so it is possible to imagine
a small glass vase on the window-
sill, and a cat padding through
the apartment— Not the metal
grates staring from each door
along the alley, not the chain
link fences or security
warning signs. As children
we used to dig for hours
in the gravel, roll an inner
tube down the deserted street.
No one thought it unwise that we
walked by ourselves to the corner
store to buy iced coconut candy
or tubes of plastic balloon.
No van with tinted windows
waited, engines idling,
at the end of the block
under a dangerous sky.

~ after Thomas Lux’s “Ode to the Joyful Ones

And what of the others? Should they not
also be protected like the joyful ones?

They stumble even more among us: make
mistakes they never seem to learn from,

even after having made them again and again.
Family coffers are drained from being used

for bail, to bribe some offended party to look
away and not press charges, to fix the damage

done by hands or feet that bashed the door in
or a car windshield in the middle of some consuming,

unjoyful rage. When they are with others, the aura
of their crippling pain will sometimes obliterate

every other sense in the room. And then you realize
how fleeting joy is, how pleasure evaporates

before the dew dries off the leaf in the morning.
They eye the better piece of pork chop on the table,

the slice of cake, the plate of imported ham
and cheese, and transfer the good sheets

to their beds— They want it all, for in them
is such a hunger not even milk and honey

at midnight could appease. As for the light,
they want it as much as you, perhaps even more:

having lived seemingly so far from it for so long,
a mere sliver in the distance drives the sharpest

pang into their hearts— Oh what they would give
to simply throw off the covers, open a window, walk

out the door into a blinding field of radiance that won’t
extract too high a price for the grace of living inside it.

Up to the office, where we sat till noon and then I home to dinner, and after dinner with my wife to her study and there read some more arithmetique, which she takes with great ease and pleasure. This morning, hearing that the Queen grows worse again, I sent to stop the making of my velvet cloake, till I see whether she lives or dies.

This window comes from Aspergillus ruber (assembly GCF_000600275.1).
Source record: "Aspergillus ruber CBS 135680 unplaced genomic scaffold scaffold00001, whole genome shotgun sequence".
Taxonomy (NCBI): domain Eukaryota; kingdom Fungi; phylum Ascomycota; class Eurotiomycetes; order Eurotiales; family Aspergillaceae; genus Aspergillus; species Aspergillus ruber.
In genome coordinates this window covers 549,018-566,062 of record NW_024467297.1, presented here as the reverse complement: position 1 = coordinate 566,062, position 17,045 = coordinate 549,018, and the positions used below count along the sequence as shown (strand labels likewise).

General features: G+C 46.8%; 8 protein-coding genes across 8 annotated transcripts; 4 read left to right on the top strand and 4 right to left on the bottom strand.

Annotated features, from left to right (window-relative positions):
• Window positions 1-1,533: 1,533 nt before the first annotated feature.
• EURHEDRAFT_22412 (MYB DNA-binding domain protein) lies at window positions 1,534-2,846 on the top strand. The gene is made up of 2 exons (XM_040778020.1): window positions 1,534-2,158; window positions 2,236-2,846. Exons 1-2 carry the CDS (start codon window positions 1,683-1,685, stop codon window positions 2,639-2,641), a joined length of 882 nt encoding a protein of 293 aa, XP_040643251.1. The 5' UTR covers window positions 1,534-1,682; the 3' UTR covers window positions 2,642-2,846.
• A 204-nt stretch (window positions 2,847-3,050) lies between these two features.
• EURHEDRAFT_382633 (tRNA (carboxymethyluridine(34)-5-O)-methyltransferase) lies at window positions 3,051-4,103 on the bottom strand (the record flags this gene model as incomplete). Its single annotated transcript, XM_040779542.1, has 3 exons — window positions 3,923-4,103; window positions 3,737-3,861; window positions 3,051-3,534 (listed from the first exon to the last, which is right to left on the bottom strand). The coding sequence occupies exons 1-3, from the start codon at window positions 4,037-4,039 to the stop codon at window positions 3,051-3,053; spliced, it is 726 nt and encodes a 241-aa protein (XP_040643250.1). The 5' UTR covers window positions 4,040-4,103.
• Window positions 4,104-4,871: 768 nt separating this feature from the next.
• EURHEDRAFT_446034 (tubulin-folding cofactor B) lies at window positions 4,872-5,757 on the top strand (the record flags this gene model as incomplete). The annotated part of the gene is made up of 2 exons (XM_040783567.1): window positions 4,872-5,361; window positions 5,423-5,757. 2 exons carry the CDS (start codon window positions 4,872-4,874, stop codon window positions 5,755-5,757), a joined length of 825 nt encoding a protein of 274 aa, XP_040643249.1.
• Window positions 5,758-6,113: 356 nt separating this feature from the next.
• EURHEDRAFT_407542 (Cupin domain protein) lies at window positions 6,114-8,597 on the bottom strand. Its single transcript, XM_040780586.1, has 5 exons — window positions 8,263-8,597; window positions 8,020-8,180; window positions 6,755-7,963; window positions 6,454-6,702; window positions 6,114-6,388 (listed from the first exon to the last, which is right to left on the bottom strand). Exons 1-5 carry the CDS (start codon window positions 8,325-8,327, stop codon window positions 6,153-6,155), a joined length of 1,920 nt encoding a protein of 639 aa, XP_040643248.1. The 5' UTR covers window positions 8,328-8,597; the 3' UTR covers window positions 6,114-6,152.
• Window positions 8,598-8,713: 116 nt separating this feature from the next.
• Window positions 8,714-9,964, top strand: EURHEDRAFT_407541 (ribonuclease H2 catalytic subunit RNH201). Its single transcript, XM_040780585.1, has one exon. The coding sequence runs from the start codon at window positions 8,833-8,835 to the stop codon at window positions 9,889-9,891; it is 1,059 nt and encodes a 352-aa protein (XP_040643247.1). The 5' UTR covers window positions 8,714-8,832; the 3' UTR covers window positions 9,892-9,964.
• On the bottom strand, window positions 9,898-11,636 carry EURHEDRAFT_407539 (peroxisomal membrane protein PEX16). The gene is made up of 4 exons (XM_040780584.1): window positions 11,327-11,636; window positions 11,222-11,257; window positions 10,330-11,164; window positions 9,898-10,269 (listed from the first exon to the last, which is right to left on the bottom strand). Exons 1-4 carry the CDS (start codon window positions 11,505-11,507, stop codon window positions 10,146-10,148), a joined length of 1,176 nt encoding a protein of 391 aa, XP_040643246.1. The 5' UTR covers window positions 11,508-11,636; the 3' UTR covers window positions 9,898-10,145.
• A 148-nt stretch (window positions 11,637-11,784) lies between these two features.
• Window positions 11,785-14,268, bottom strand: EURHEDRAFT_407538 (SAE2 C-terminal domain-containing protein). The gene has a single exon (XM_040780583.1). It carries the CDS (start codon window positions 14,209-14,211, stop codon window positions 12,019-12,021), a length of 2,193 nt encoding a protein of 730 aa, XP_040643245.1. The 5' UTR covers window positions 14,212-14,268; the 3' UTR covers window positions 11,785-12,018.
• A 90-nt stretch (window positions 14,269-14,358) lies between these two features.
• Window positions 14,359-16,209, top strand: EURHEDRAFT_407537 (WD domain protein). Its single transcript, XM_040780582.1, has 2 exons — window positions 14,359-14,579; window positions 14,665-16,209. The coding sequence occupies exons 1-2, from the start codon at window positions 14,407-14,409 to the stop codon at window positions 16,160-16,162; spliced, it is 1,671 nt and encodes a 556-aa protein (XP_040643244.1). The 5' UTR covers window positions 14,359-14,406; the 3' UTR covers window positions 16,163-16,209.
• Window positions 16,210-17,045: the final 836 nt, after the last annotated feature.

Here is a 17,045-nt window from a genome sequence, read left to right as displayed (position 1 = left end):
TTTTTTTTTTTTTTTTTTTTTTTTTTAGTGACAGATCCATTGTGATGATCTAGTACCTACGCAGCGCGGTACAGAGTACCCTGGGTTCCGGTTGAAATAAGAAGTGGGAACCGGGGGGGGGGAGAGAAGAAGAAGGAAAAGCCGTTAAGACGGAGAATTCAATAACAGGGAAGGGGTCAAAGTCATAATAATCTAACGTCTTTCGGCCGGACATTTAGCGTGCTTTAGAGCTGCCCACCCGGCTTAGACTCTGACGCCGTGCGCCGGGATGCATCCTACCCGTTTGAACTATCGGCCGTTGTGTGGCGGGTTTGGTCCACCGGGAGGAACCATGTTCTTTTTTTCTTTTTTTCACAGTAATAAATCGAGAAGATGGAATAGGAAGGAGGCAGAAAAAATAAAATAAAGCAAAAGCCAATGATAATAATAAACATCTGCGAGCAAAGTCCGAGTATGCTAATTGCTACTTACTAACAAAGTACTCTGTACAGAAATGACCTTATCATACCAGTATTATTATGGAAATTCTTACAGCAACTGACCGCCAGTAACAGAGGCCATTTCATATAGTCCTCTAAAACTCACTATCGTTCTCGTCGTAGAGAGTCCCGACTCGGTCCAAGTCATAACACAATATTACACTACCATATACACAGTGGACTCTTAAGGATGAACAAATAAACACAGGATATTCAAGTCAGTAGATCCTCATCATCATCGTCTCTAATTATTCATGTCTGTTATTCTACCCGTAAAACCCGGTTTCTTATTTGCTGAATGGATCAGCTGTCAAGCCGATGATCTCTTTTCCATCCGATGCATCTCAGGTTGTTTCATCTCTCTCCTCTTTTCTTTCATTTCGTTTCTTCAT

So a little abroad about several businesses, and then home and to my office till night, and then home to supper, teach my wife, and so to bed.

where we sat
with great ease
the oak lives or dies

Erasure poem derived from The Diary of Samuel Pepys, Thursday 22 October 1663.

“a dream, a cloud, a flash of lightning…”

~ The Diamond Sutra

By candlelight,
the dented cup
is burnished.

As darkness falls,
garden stones gleam
like polished granite.

The river’s surface: rows
of whipped foam, faces
open to the wind.

Up, and by and by comes my brother Tom to me, though late (which do vex me to the blood that I could never get him to come time enough to me, though I have spoke a hundred times; but he is very sluggish, and too negligent ever to do well at his trade I doubt), and having lately considered with my wife very much of the inconvenience of my going in no better plight, we did resolve of putting me into a better garb, and, among other things, to have a good velvet cloake; that is, of cloth lined with velvet and other things modish, and a perruque, and so I sent him and her out to buy me velvet, and I to the Exchange, and so to Trinity House, and there dined with Sir W. Batten, having some business to speak with him, and Sir W. Rider. Thence, having my belly full, away on foot to my brother’s, all along Thames Streete, and my belly being full of small beer, I did all alone, for health’s sake, drink half a pint of Rhenish wine at the Still-yard, mixed with beer.